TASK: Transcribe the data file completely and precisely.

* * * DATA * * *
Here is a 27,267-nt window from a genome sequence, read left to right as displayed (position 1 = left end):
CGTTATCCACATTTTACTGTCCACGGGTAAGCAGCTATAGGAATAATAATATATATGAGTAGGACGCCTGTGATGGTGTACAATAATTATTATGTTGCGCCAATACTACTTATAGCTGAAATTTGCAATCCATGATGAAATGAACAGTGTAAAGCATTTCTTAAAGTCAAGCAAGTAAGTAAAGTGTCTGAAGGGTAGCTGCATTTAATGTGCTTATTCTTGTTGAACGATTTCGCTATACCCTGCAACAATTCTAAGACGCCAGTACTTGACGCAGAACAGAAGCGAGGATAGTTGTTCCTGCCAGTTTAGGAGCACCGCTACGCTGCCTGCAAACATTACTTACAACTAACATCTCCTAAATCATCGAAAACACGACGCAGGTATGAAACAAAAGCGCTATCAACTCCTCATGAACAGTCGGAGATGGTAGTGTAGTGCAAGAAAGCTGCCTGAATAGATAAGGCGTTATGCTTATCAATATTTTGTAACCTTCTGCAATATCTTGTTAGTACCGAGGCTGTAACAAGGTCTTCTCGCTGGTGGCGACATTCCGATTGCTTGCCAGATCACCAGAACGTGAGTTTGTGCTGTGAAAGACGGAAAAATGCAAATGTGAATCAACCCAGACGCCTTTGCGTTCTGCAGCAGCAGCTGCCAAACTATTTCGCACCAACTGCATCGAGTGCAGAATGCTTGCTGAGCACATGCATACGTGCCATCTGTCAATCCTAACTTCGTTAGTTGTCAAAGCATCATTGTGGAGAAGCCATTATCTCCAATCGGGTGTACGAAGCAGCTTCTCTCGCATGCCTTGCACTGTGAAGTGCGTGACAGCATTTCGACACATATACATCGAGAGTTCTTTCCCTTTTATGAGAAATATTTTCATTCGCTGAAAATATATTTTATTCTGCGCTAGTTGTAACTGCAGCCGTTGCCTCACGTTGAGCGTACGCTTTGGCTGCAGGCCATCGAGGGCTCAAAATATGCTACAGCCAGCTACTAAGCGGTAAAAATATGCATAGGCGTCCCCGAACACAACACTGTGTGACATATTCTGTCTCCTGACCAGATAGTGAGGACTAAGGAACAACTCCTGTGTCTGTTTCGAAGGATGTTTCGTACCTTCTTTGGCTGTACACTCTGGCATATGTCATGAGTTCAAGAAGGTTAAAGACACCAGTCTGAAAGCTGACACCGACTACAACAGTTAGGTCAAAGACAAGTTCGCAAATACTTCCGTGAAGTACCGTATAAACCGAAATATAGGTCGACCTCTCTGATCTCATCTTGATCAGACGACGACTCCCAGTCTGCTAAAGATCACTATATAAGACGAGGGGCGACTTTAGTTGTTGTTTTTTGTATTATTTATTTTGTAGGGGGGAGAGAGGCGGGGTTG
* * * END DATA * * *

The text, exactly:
Here is a 27,267-nt window from a genome sequence, read left to right as displayed (position 1 = left end):
CGTTATCCACATTTTACTGTCCACGGGTAAGCAGCTATAGGAATAATAATATATATGAGTAGGACGCCTGTGATGGTGTACAATAATTATTATGTTGCGCCAATACTACTTATAGCTGAAATTTGCAATCCATGATGAAATGAACAGTGTAAAGCATTTCTTAAAGTCAAGCAAGTAAGTAAAGTGTCTGAAGGGTAGCTGCATTTAATGTGCTTATTCTTGTTGAACGATTTCGCTATACCCTGCAACAATTCTAAGACGCCAGTACTTGACGCAGAACAGAAGCGAGGATAGTTGTTCCTGCCAGTTTAGGAGCACCGCTACGCTGCCTGCAAACATTACTTACAACTAACATCTCCTAAATCATCGAAAACACGACGCAGGTATGAAACAAAAGCGCTATCAACTCCTCATGAACAGTCGGAGATGGTAGTGTAGTGCAAGAAAGCTGCCTGAATAGATAAGGCGTTATGCTTATCAATATTTTGTAACCTTCTGCAATATCTTGTTAGTACCGAGGCTGTAACAAGGTCTTCTCGCTGGTGGCGACATTCCGATTGCTTGCCAGATCACCAGAACGTGAGTTTGTGCTGTGAAAGACGGAAAAATGCAAATGTGAATCAACCCAGACGCCTTTGCGTTCTGCAGCAGCAGCTGCCAAACTATTTCGCACCAACTGCATCGAGTGCAGAATGCTTGCTGAGCACATGCATACGTGCCATCTGTCAATCCTAACTTCGTTAGTTGTCAAAGCATCATTGTGGAGAAGCCATTATCTCCAATCGGGTGTACGAAGCAGCTTCTCTCGCATGCCTTGCACTGTGAAGTGCGTGACAGCATTTCGACACATATACATCGAGAGTTCTTTCCCTTTTATGAGAAATATTTTCATTCGCTGAAAATATATTTTATTCTGCGCTAGTTGTAACTGCAGCCGTTGCCTCACGTTGAGCGTACGCTTTGGCTGCAGGCCATCGAGGGCTCAAAATATGCTACAGCCAGCTACTAAGCGGTAAAAATATGCATAGGCGTCCCCGAACACAACACTGTGTGACATATTCTGTCTCCTGACCAGATAGTGAGGACTAAGGAACAACTCCTGTGTCTGTTTCGAAGGATGTTTCGTACCTTCTTTGGCTGTACACTCTGGCATATGTCATGAGTTCAAGAAGGTTAAAGACACCAGTCTGAAAGCTGACACCGACTACAACAGTTAGGTCAAAGACAAGTTCGCAAATACTTCCGTGAAGTACCGTATAAACCGAAATATAGGTCGACCTCTCTGATCTCATCTTGATCAGACGACGACTCCCAGTCTGCTAAAGATCACTATATAAGACGAGGGGCGACTTTAGTTGTTGTTTTTTGTATTATTTATTTTGTAGGGGGGAGAGAGGCGGGGTTG